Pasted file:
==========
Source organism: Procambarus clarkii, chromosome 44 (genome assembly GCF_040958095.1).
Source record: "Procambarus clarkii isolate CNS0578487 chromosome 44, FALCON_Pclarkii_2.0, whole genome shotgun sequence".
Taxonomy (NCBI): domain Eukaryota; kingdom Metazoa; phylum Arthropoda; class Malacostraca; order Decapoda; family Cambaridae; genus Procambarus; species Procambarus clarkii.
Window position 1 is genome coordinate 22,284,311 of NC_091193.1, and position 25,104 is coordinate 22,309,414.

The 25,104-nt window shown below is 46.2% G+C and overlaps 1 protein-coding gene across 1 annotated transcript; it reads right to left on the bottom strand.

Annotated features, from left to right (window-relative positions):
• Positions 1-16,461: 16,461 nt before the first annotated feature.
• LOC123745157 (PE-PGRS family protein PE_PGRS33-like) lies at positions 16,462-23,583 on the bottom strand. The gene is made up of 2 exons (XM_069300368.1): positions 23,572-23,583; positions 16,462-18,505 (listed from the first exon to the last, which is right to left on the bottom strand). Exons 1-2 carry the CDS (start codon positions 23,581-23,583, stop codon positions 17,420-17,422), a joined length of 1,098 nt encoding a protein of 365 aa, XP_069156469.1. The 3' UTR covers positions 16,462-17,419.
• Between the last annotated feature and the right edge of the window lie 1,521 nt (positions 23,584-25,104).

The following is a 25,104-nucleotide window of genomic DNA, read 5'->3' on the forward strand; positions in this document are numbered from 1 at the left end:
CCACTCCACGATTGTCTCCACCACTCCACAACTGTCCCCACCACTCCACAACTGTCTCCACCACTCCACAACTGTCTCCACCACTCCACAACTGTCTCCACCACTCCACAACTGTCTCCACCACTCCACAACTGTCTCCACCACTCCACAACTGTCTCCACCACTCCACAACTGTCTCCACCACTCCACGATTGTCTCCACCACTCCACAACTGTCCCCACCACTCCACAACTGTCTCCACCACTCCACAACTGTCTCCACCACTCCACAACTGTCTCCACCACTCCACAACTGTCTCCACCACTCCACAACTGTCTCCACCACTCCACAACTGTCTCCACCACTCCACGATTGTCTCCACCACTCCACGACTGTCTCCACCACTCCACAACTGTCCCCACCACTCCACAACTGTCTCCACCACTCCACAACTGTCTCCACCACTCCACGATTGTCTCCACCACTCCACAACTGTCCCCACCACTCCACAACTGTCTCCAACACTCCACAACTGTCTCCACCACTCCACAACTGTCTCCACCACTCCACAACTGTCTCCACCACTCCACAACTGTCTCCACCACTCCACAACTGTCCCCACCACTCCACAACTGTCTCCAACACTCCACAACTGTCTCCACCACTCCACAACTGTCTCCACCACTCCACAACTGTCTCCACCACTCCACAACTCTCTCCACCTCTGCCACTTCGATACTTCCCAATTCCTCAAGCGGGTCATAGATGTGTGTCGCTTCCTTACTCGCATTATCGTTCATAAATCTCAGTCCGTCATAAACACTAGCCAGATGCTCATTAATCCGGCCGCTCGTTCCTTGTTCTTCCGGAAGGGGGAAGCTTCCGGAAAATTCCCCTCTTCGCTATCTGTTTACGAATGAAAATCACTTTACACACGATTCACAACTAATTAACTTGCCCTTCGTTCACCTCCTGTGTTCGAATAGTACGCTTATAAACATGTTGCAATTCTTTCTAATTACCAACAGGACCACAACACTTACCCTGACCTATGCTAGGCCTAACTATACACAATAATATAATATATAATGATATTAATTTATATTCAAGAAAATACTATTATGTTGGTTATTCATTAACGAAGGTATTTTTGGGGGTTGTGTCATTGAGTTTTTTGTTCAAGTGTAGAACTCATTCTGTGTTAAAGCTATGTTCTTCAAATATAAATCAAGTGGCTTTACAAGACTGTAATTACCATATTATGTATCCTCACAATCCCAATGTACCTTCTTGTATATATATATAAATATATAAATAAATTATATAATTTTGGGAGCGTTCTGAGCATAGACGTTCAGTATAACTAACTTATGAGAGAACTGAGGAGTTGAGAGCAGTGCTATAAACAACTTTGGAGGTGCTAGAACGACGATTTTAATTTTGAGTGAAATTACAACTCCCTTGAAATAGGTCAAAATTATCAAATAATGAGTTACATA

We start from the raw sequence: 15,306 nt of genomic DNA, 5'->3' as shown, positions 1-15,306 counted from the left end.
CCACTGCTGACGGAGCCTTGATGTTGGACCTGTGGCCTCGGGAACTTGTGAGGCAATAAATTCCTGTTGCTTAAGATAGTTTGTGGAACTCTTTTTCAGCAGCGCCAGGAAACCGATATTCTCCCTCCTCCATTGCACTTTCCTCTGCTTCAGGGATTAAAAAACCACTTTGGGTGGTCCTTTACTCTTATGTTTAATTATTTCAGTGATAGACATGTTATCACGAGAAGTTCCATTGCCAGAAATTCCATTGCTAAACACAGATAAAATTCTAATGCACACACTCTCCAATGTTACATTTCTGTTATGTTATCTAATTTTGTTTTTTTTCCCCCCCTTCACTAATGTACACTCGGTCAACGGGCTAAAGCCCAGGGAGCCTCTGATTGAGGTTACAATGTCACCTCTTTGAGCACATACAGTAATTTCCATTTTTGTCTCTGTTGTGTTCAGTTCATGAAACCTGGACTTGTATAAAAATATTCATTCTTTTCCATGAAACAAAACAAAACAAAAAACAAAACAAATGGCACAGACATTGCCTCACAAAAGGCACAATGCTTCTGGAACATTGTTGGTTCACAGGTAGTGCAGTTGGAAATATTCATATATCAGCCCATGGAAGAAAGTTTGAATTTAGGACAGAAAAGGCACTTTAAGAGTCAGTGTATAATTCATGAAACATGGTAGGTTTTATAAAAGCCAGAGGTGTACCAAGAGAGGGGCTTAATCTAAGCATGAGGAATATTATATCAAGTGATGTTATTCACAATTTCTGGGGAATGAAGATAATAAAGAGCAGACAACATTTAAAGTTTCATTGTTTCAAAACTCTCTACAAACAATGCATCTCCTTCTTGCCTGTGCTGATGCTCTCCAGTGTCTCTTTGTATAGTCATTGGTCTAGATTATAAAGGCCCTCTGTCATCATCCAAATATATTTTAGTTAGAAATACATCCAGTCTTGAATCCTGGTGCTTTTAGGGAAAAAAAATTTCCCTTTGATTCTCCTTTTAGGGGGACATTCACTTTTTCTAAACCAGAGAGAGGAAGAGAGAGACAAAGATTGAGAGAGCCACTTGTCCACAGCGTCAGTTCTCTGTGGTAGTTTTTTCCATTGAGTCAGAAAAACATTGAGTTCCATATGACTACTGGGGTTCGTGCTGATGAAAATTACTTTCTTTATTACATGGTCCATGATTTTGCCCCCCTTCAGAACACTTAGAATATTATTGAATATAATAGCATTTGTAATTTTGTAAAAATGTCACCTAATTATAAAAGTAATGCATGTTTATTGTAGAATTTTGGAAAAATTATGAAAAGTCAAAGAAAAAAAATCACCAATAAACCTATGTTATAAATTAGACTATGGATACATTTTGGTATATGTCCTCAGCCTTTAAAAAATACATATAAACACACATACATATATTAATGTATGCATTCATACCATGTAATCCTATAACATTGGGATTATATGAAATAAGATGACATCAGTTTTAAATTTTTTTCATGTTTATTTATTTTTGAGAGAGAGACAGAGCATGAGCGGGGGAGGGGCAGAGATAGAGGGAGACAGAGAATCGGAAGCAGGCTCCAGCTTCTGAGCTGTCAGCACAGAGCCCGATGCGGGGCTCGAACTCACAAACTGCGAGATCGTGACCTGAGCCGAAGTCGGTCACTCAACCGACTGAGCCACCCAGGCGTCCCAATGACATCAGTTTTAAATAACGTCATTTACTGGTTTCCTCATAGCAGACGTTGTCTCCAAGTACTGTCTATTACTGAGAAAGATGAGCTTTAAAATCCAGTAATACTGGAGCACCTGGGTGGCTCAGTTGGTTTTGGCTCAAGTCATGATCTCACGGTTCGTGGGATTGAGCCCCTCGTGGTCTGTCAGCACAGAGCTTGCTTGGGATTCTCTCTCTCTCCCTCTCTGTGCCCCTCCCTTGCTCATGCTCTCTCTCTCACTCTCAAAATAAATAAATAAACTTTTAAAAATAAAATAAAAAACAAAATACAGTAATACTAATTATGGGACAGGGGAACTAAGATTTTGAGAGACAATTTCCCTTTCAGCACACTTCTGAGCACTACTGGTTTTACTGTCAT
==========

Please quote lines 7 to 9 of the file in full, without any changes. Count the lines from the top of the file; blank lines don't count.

• Positions 1-16,461: 16,461 nt before the first annotated feature.
• LOC123745157 (PE-PGRS family protein PE_PGRS33-like) lies at positions 16,462-23,583 on the bottom strand. The gene is made up of 2 exons (XM_069300368.1): positions 23,572-23,583; positions 16,462-18,505 (listed from the first exon to the last, which is right to left on the bottom strand). Exons 1-2 carry the CDS (start codon positions 23,581-23,583, stop codon positions 17,420-17,422), a joined length of 1,098 nt encoding a protein of 365 aa, XP_069156469.1. The 3' UTR covers positions 16,462-17,419.
• Between the last annotated feature and the right edge of the window lie 1,521 nt (positions 23,584-25,104).